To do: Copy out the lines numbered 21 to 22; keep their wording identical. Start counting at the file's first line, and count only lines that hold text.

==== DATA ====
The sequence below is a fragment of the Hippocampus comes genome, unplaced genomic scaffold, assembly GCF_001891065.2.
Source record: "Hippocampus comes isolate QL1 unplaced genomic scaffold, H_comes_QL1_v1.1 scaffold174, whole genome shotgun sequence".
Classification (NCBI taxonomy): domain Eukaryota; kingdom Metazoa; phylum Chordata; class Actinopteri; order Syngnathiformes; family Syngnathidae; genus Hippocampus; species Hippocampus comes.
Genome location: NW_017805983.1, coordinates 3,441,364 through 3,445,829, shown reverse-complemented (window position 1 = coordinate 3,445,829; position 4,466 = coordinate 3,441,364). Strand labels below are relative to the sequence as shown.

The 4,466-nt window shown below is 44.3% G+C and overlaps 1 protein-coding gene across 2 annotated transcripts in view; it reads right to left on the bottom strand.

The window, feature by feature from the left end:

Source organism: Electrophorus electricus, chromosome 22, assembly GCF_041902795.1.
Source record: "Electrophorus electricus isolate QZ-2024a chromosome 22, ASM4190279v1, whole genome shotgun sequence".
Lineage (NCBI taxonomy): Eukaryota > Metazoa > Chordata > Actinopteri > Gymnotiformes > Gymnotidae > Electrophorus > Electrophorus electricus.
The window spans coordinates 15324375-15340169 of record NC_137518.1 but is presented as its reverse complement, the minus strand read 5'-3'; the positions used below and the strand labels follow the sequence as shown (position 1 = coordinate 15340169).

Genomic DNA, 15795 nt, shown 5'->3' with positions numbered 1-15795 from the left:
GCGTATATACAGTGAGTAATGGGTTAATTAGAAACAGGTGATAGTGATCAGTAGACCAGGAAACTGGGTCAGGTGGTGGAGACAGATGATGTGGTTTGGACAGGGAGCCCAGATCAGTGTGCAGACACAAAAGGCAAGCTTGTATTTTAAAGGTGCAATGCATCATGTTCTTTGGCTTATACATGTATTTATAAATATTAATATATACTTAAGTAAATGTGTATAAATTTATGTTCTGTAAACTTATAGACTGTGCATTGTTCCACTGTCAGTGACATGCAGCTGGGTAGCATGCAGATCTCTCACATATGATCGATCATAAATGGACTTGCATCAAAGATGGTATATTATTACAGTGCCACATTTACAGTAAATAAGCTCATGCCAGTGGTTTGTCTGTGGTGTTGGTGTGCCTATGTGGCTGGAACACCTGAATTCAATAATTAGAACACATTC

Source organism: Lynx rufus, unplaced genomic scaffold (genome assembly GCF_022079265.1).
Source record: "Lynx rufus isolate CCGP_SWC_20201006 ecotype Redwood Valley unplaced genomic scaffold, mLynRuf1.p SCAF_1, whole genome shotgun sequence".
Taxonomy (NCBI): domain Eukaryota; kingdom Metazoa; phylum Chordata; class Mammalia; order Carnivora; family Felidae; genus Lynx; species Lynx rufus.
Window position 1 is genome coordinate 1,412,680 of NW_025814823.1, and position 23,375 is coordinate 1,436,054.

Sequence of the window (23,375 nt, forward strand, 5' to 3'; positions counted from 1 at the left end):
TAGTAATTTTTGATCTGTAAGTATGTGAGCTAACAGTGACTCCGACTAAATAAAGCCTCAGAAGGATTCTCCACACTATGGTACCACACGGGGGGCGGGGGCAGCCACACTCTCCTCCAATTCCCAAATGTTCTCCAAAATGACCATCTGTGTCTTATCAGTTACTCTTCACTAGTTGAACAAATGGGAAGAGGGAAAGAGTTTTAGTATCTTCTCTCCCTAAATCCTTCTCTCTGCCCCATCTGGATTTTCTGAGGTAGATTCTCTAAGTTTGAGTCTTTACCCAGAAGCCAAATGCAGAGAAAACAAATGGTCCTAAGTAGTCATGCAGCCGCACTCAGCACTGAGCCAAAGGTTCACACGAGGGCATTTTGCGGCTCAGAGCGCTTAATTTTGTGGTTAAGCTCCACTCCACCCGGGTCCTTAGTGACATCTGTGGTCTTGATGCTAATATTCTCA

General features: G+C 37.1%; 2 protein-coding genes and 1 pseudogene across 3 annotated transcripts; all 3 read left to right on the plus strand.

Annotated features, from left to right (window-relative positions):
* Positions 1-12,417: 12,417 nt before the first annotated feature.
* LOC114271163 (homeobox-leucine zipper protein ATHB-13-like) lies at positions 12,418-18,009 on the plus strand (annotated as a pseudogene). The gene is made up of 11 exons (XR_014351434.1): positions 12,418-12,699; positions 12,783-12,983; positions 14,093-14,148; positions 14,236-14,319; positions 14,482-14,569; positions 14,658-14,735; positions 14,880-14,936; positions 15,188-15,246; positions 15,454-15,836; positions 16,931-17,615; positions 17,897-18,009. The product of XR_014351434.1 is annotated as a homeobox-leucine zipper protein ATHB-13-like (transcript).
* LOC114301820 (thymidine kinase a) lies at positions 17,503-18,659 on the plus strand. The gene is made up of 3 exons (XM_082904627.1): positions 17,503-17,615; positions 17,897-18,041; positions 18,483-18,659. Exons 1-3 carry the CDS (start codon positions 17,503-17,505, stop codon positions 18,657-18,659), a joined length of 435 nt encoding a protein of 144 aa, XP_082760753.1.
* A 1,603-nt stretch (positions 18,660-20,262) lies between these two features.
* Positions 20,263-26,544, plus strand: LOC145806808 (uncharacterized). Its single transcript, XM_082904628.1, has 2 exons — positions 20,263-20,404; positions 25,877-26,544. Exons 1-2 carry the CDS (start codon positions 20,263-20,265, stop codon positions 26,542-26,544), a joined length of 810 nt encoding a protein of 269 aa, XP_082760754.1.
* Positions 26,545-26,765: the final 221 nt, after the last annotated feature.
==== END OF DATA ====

* Positions 1-12,417: 12,417 nt before the first annotated feature.
* LOC114271163 (homeobox-leucine zipper protein ATHB-13-like) lies at positions 12,418-18,009 on the plus strand (annotated as a pseudogene). The gene is made up of 11 exons (XR_014351434.1): positions 12,418-12,699; positions 12,783-12,983; positions 14,093-14,148; positions 14,236-14,319; positions 14,482-14,569; positions 14,658-14,735; positions 14,880-14,936; positions 15,188-15,246; positions 15,454-15,836; positions 16,931-17,615; positions 17,897-18,009. The product of XR_014351434.1 is annotated as a homeobox-leucine zipper protein ATHB-13-like (transcript).